London, United Kingdom
Hundreds of flood warnings were in place in the UK on Wednesday, after strong winds and rain lashed large parts of the country, hitting travel and cutting power.
The strongest gusts from Storm Henk were recorded on Tuesday afternoon on the Isle of Wight, off England’s south coast, where the wind reached 151km/h.
The wind got up to 130km/h at Exeter airport, along the south coast in Devon, the Met Office weather agency said.
Gloucestershire Police in western England said a man in his fifties was killed when a tree fell on his car during the storms near Cirencester.
On Wednesday morning, the Environment Agency said it had issued 294 flood warnings – where flooding was expected – and 341 flood alerts – where flooding was possible – in England.
Several residents had to be evacuated from houseboats and caravans on the River Nene near Northampton, about 110km north of London, because of rising waters.
Eight flood warnings and 32 flood alerts were in force in Wales, as well as a severe flood warning, indicating a danger to life, Natural Resources Wales said.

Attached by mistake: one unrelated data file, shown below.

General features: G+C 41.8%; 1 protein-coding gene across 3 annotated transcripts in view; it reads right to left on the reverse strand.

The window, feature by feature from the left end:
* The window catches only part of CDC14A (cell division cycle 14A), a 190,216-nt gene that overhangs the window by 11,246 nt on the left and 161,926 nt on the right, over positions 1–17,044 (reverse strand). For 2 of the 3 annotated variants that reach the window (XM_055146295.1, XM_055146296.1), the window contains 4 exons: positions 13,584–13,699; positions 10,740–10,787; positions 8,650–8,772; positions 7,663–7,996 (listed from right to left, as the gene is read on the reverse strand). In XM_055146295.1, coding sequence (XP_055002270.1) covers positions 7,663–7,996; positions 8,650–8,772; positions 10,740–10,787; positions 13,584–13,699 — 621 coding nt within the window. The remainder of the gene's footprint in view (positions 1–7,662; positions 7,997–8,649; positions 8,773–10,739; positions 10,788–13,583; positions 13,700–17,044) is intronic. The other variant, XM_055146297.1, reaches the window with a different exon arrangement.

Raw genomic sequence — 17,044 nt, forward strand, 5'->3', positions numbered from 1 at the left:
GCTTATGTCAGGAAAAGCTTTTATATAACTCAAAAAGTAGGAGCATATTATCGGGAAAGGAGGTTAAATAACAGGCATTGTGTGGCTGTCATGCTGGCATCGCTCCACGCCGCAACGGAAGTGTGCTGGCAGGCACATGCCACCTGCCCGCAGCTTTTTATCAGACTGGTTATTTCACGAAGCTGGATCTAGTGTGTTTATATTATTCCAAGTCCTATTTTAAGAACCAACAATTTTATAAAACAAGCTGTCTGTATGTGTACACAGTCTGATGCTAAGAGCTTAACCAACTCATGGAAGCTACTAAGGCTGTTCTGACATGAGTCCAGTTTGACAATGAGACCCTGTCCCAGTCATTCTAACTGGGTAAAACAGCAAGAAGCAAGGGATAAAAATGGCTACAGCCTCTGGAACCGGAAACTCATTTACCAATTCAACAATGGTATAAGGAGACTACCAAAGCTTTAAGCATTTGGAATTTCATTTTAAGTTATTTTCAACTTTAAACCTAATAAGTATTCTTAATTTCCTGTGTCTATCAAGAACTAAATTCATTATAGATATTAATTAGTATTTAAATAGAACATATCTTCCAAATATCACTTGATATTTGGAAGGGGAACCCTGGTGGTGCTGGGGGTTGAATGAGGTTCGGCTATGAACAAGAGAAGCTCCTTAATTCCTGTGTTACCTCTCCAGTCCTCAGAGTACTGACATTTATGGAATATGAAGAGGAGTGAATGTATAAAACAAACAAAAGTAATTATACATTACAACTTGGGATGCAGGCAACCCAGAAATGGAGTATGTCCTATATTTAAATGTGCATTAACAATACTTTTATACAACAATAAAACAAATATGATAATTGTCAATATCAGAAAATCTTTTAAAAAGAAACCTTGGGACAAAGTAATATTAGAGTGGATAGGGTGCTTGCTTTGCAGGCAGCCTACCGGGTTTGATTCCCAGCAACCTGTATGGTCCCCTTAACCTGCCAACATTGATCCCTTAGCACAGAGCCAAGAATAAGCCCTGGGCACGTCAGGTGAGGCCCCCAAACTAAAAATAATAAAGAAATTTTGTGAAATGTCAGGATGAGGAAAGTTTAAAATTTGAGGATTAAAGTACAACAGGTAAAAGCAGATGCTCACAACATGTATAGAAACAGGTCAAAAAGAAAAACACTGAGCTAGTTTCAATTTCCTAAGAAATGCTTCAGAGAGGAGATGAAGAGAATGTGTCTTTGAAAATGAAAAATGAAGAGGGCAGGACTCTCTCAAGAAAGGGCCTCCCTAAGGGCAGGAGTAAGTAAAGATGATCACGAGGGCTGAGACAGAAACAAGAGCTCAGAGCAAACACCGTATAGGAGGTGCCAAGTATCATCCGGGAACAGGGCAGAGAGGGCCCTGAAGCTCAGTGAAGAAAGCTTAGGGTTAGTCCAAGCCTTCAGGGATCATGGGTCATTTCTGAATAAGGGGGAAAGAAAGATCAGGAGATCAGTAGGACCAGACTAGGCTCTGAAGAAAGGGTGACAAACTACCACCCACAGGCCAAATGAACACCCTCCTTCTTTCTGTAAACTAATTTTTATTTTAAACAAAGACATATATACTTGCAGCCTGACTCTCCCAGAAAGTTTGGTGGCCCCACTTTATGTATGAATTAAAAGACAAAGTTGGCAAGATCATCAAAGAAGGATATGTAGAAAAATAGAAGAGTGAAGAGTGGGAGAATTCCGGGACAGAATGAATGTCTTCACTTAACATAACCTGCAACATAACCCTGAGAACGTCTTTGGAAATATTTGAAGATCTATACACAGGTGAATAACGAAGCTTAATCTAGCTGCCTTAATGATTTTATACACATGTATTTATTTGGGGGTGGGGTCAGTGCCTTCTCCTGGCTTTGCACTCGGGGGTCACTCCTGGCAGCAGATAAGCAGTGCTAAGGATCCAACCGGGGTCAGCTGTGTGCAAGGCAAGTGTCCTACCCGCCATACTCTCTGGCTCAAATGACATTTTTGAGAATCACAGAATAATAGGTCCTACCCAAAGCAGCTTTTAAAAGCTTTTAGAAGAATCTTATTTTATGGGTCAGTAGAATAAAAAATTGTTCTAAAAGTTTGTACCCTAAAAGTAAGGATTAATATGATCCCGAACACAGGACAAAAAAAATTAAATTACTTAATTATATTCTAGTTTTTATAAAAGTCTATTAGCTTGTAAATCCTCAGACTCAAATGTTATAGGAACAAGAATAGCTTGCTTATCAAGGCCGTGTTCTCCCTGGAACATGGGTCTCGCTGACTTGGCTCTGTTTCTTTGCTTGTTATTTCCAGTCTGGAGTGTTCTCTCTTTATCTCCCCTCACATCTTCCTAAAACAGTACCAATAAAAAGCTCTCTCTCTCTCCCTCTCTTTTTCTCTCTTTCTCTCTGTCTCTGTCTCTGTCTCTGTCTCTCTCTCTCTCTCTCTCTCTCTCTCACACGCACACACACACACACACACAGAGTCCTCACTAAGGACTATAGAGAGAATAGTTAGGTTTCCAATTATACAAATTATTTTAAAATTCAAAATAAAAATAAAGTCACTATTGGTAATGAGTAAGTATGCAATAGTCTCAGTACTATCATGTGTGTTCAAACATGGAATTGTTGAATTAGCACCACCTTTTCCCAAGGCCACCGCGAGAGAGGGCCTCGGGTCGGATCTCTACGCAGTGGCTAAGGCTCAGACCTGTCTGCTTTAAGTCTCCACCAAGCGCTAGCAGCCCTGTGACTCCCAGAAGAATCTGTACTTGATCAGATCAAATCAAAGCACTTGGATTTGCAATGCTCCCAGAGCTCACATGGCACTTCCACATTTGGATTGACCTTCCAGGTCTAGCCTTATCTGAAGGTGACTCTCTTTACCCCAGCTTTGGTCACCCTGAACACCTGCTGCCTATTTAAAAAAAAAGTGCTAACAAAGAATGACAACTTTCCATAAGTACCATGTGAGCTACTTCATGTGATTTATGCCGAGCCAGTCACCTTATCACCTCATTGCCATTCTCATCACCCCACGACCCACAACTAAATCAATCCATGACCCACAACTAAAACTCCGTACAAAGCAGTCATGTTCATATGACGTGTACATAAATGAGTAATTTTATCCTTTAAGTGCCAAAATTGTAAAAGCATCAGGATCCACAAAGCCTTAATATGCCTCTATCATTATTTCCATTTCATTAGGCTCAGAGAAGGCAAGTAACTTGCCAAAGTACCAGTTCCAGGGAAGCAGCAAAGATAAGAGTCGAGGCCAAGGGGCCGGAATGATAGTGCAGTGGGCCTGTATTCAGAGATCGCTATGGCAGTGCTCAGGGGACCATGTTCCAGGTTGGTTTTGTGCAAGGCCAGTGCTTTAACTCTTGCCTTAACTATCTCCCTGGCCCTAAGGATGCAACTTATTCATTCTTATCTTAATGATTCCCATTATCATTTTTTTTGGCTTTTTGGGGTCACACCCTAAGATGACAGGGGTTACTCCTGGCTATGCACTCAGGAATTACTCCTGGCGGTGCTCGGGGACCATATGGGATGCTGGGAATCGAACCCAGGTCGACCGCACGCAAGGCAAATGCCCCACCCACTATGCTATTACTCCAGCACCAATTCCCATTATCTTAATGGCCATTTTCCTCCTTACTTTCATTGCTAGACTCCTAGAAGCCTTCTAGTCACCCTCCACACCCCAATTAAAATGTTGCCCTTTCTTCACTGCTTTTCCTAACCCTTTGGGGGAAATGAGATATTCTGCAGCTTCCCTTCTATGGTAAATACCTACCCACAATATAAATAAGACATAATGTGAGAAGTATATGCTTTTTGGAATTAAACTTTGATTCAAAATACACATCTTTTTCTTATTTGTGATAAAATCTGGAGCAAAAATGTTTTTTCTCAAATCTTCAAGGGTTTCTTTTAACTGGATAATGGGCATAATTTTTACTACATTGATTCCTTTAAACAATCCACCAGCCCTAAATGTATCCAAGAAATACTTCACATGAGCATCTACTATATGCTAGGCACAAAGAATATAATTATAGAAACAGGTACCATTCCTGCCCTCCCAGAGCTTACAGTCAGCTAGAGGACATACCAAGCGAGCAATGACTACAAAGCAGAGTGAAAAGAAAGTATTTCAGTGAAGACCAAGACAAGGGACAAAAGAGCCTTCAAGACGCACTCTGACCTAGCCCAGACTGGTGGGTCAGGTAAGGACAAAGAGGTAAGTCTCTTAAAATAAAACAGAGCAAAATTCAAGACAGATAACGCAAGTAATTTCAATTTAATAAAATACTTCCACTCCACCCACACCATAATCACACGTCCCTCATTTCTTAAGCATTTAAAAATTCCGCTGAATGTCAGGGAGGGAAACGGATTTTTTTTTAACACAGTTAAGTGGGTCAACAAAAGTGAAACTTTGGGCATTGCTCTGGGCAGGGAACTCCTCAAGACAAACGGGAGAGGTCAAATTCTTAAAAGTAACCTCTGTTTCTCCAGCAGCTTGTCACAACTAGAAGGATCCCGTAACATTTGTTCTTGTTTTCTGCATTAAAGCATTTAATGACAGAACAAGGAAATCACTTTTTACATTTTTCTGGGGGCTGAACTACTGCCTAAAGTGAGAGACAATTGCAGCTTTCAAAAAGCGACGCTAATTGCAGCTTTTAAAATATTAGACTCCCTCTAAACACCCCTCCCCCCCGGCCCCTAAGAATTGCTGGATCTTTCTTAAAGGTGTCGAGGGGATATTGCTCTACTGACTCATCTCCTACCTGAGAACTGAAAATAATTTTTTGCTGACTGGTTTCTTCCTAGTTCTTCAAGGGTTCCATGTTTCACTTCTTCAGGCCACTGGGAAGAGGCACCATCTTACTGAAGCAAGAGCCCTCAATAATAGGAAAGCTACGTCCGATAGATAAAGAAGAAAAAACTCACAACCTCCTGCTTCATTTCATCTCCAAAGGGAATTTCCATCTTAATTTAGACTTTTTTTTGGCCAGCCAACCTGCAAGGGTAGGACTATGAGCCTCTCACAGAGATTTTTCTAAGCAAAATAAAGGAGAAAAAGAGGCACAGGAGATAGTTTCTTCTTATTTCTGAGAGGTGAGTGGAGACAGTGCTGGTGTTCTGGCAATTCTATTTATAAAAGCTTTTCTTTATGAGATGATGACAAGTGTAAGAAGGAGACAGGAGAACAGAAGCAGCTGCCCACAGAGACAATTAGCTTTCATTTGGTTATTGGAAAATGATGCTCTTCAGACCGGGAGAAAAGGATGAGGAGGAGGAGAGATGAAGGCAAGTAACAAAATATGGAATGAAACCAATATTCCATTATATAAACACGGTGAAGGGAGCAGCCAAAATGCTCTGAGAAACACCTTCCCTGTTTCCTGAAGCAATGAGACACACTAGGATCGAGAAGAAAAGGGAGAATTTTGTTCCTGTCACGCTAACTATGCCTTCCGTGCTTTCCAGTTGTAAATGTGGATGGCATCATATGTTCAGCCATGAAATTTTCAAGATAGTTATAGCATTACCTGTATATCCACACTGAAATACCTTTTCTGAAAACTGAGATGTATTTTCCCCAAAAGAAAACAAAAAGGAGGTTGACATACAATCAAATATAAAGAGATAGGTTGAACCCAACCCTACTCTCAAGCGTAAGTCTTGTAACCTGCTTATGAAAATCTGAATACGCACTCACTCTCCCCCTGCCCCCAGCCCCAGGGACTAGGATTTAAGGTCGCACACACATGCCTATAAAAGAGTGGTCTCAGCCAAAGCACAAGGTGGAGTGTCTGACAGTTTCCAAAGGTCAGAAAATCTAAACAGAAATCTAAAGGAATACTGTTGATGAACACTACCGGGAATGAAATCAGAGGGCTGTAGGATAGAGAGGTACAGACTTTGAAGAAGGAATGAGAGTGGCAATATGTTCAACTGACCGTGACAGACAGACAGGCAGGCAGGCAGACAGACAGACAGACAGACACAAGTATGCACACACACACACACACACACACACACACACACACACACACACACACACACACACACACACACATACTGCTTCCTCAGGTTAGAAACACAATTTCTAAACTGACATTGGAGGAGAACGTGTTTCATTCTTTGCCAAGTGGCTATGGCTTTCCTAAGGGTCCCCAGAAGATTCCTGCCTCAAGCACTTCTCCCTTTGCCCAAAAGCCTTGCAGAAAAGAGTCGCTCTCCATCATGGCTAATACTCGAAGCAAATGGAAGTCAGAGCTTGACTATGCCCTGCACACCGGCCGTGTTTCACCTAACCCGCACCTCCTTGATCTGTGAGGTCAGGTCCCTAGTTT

The Energy Networks Association, an industry body of gas and electricity suppliers, said some 10 000 customers were without power.
National Highways, which operates and maintains motorways and major roads in England, said several main routes were closed because of flooding.
The organisation warned that with more rain was forecast in several regions throughout the day, some roads would remain shut for several hours.
Train companies also warned passengers that services would be disrupted, as high winds had brought down trees onto railway lines.
Scotland and northern England in particular were hit in late December by Storm Gerrit, which saw three men die when their car fell into a river.